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Millennials driving change in marketing, and it’s time everyone catches back up

(MARKETING NEWS) Spoiler alert: baby boomers aren’t using social media for marketing and are losing business.

millennials

Millennial marketing media blitz

Millennials are in the driver’s seat these days redefining small and medium-sized business marketing strategy. Twelve years ago, a new generation came of age simultaneously with the internet. That generation has had access to the incredible technology of the new millennium, in addition to the symbiotic development of the two.

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Millennials’ quotidian technology expertise has resulted in a new business-marketing avenue.

Top of the list

Global communication has exploded in the last decade; with Facebook at the forefront, YouTube, Twitter, and Instagram have become the top social networking and media outlets in the world. By September 2016, all four websites were ranked in the top 15 internationally most-visited sites, with YouTube and Facebook second only to the information monolith Google.

Millennials have matured into executives with deciding and staying power, and they’re using the same digital platforms for work that they use in their daily personal lives.

Schooling their elders

Recent studies by Magisto show a stark contrast in marketing trends between millennials and baby boomers.

Spoiler alert: baby boomers aren’t using social media for marketing and are losing business.

Everything is available and immediately accessible online; it makes sense that digital and online media should be at the core of any marketing strategy. Millennials are spending on average 50 percent of their marketing budget on digital and mobile media, while baby boomers spend on average around 10 percent. An interesting shift given the mid-2000s that dominated baby boomers’ interest.

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That number is so low because 53 percent of boomers don’t test the effectiveness of digital media. That lack of curiosity is to their detriment, because 2016 is the first year digital media advertising budgets surpassed other methods, according to eMarketer.

The rationale is in the numbers: a staggering 68 percent of millennials depend on social media advertising for brand awareness. And the technology-first generation is only growing.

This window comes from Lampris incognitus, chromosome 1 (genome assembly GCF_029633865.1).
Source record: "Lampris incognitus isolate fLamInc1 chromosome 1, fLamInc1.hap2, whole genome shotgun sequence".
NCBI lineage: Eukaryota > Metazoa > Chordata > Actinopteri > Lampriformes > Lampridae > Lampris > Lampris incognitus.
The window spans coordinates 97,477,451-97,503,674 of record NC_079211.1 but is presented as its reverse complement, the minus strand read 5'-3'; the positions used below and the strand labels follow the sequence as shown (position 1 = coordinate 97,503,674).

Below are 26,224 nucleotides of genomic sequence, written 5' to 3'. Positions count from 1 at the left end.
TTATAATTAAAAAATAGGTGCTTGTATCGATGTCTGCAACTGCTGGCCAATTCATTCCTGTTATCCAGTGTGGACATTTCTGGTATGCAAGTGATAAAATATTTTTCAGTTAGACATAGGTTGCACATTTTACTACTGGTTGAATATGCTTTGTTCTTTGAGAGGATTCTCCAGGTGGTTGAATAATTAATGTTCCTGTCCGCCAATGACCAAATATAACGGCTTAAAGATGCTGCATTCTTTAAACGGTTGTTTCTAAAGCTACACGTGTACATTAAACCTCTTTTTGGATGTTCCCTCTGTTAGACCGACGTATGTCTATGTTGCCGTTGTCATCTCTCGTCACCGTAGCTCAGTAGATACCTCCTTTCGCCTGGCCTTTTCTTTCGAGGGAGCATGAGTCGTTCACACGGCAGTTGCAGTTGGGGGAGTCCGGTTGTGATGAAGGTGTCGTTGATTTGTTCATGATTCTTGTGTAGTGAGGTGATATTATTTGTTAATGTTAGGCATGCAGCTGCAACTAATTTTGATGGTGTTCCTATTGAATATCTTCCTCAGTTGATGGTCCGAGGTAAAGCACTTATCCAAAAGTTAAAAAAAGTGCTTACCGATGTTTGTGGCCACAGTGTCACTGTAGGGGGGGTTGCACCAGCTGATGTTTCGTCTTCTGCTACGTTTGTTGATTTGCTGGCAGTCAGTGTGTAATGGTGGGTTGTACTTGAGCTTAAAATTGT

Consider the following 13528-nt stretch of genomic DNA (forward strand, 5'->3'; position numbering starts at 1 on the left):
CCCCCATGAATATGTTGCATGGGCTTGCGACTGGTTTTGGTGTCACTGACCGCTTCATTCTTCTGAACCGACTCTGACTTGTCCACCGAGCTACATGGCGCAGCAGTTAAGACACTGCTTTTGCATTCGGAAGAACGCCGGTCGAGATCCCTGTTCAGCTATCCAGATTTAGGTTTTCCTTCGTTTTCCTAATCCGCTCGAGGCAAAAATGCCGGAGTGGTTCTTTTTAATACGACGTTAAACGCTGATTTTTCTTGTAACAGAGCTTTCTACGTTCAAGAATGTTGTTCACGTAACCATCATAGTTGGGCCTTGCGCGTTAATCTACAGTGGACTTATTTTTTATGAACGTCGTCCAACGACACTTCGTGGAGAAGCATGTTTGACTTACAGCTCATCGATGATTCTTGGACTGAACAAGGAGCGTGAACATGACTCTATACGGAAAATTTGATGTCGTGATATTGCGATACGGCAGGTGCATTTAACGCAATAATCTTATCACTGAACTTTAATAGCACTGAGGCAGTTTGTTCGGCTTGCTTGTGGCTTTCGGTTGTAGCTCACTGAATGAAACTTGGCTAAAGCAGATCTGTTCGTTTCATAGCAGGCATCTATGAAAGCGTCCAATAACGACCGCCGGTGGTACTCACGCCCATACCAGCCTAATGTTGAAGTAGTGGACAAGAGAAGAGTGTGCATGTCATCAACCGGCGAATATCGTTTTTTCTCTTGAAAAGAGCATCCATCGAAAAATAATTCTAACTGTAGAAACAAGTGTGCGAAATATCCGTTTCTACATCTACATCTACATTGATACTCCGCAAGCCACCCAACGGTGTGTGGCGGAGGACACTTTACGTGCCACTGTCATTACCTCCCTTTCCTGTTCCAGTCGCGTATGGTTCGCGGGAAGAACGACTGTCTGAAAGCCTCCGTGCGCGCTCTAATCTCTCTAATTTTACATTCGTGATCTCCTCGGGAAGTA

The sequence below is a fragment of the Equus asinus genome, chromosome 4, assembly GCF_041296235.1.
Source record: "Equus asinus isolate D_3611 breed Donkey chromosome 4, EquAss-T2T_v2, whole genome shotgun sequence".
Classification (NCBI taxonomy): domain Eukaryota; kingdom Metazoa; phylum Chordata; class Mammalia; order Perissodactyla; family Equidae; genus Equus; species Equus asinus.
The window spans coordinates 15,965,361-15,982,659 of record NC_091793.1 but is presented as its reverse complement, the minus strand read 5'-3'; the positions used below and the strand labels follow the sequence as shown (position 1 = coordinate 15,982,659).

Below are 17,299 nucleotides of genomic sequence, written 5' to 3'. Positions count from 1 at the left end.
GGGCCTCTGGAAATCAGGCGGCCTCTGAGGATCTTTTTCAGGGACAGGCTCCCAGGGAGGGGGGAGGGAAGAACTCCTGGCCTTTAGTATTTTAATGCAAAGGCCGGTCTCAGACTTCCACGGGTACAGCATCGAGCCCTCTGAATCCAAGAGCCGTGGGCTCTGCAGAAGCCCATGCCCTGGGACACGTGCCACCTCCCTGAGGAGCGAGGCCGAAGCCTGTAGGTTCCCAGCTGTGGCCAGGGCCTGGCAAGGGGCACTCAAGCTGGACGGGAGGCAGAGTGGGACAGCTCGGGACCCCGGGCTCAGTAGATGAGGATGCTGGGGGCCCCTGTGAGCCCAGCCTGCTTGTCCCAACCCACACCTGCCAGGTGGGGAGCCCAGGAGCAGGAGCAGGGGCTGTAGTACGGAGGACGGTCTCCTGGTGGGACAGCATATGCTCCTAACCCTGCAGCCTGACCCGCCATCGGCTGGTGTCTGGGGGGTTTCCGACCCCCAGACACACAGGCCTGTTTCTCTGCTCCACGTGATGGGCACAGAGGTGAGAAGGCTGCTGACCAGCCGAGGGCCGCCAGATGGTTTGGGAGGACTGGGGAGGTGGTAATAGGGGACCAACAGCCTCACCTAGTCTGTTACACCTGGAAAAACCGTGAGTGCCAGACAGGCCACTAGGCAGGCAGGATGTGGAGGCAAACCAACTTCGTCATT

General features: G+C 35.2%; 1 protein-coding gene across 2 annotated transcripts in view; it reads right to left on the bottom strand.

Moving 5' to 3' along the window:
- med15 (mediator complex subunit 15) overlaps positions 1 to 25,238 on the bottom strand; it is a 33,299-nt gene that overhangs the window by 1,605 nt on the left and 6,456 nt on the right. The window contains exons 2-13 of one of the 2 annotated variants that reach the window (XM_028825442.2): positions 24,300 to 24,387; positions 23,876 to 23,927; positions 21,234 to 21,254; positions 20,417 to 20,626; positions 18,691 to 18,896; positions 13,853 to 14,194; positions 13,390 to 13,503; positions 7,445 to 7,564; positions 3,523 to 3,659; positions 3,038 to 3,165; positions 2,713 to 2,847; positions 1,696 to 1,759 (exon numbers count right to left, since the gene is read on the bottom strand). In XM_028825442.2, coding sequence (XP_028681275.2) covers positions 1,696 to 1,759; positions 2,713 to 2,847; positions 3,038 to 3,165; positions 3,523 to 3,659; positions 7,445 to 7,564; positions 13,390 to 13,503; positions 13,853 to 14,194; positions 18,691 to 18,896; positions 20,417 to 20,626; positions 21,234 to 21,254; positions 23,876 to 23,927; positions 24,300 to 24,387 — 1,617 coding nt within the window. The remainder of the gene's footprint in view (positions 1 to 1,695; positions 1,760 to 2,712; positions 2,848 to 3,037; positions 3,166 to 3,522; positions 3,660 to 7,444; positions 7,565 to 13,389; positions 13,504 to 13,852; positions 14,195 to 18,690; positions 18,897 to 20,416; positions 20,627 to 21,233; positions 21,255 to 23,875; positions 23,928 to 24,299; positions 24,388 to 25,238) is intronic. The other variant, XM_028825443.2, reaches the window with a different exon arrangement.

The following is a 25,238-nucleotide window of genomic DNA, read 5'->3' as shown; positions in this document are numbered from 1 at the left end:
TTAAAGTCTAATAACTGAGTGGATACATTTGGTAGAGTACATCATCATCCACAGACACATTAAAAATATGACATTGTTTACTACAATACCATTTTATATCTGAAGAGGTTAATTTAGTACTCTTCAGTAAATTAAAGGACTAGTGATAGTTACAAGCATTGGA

If at first you don’t succeed

Last year, Newsweek wrote about “failing fast”, or the idea that you pick yourself up from your failures, digest the lesson learned, and pivot to become more effective.

It’s a tool that has been extremely popular in tech to create a culture of super fast startups. Steve Jobs is a popular barometer of failing fast for his willingness to continue creating and developing on top of his business failures within tech.

Millennials have embraced the trend, and are using digital media popularity to forecast brand success at a rate more than 3 times that of their boomer-aged colleagues. If the marketing isn’t instantly successful, millennials are flexible enough to create another media variation until something sticks.

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One of the most effective media tools is digital video. Twice as many millennials are investing creative funds in variations of video advertisements, shorts that can be tested on digital platforms and easily swapped out for something that might yield more reception. And while millennials at smaller companies list cost as their main limitation for creating videos and digital media, baby boomers cite time. The learning curve grows steeper as technology changes exponentially.

The takeaway

Marketing is changing for the better. All the tools to create digital media are online, and so are all the customers. Millennials have completely commoditized the networking experience—and with billions of people accessing information every moment, these platforms become a veritable treasure trove of digital marketing. Now is the time to add your company’s digital voice.

#MarketingMoves

Written By

Becky Nathanson is a Staff Writer at The American Genius. She has a Master's degree in music from Indiana University and a Bachelor's degree in music and creative writing from the University of Michigan. In addition to writing, she has performed as an opera singer on major international stages. When she isn't making her voice heard by pen or in song, she is a serious amateur chef.

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